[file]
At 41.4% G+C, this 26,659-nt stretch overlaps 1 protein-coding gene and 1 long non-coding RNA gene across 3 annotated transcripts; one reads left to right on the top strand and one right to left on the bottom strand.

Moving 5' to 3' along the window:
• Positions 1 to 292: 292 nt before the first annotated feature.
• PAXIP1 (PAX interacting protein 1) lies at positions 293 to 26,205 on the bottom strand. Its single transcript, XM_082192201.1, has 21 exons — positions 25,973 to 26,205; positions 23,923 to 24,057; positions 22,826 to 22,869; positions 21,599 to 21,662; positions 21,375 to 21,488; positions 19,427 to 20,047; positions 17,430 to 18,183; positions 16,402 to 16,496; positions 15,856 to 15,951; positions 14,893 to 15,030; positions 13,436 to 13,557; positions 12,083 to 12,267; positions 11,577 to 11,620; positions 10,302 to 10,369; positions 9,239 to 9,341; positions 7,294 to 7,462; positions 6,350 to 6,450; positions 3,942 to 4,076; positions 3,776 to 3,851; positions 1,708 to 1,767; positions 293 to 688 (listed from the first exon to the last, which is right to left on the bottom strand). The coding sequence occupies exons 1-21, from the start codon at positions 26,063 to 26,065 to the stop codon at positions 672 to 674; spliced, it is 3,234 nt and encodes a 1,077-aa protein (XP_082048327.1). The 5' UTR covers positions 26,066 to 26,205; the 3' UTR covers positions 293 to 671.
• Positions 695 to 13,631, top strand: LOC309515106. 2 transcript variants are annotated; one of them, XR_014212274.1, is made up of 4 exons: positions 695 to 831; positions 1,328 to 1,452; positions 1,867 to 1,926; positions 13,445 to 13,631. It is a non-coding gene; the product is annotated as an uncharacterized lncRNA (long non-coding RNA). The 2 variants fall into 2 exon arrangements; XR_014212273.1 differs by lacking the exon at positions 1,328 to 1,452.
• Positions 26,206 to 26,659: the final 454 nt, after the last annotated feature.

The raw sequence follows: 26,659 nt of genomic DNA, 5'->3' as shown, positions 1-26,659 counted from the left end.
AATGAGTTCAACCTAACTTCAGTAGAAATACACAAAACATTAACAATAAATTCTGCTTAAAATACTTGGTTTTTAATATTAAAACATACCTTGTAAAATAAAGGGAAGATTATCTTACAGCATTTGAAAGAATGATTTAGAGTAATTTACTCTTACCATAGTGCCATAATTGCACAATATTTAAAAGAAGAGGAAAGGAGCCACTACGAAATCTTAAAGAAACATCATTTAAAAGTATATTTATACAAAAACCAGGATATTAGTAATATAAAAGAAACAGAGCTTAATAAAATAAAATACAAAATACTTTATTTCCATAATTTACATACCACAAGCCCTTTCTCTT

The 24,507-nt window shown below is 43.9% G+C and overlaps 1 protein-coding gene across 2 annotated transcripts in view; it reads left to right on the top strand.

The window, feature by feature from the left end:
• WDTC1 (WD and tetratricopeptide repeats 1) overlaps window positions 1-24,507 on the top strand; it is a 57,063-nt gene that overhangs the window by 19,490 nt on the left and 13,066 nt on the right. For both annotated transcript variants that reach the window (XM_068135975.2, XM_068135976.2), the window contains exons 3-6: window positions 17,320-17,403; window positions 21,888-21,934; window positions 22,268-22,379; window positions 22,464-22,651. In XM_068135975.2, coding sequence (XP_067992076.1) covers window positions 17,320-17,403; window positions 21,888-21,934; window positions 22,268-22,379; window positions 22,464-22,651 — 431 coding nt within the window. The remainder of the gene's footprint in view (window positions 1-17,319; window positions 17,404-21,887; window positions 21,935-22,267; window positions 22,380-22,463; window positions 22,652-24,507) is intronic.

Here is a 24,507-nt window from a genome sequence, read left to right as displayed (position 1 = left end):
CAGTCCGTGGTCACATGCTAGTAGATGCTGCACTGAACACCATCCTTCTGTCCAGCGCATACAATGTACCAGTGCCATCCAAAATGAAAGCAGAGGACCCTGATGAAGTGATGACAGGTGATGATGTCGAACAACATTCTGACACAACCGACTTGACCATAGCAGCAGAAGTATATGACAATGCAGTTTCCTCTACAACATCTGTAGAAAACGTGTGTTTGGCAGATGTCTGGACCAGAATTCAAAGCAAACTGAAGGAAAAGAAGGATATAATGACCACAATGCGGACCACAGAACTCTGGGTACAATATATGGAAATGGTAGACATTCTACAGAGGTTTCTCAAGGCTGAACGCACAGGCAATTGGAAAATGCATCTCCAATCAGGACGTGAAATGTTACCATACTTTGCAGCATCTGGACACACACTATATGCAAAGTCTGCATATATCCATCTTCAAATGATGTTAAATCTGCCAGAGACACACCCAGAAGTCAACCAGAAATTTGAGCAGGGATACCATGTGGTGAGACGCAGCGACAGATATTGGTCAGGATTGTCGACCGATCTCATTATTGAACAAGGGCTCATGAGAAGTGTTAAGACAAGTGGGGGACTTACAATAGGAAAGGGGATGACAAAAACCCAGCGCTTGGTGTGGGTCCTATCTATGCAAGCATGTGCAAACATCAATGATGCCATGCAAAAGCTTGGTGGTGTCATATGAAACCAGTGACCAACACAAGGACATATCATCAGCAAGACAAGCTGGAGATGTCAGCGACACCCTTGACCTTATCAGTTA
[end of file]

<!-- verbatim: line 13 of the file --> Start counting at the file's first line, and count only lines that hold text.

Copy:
CAGTCCGTGGTCACATGCTAGTAGATGCTGCACTGAACACCATCCTTCTGTCCAGCGCATACAATGTACCAGTGCCATCCAAAATGAAAGCAGAGGACCCTGATGAAGTGATGACAGGTGATGATGTCGAACAACATTCTGACACAACCGACTTGACCATAGCAGCAGAAGTATATGACAATGCAGTTTCCTCTACAACATCTGTAGAAAACGTGTGTTTGGCAGATGTCTGGACCAGAATTCAAAGCAAACTGAAGGAAAAGAAGGATATAATGACCACAATGCGGACCACAGAACTCTGGGTACAATATATGGAAATGGTAGACATTCTACAGAGGTTTCTCAAGGCTGAACGCACAGGCAATTGGAAAATGCATCTCCAATCAGGACGTGAAATGTTACCATACTTTGCAGCATCTGGACACACACTATATGCAAAGTCTGCATATATCCATCTTCAAATGATGTTAAATCTGCCAGAGACACACCCAGAAGTCAACCAGAAATTTGAGCAGGGATACCATGTGGTGAGACGCAGCGACAGATATTGGTCAGGATTGTCGACCGATCTCATTATTGAACAAGGGCTCATGAGAAGTGTTAAGACAAGTGGGGGACTTACAATAGGAAAGGGGATGACAAAAACCCAGCGCTTGGTGTGGGTCCTATCTATGCAAGCATGTGCAAACATCAATGATGCCATGCAAAAGCTTGGTGGTGTCATATGAAACCAGTGACCAACACAAGGACATATCATCAGCAAGACAAGCTGGAGATGTCAGCGACACCCTTGACCTTATCAGTTA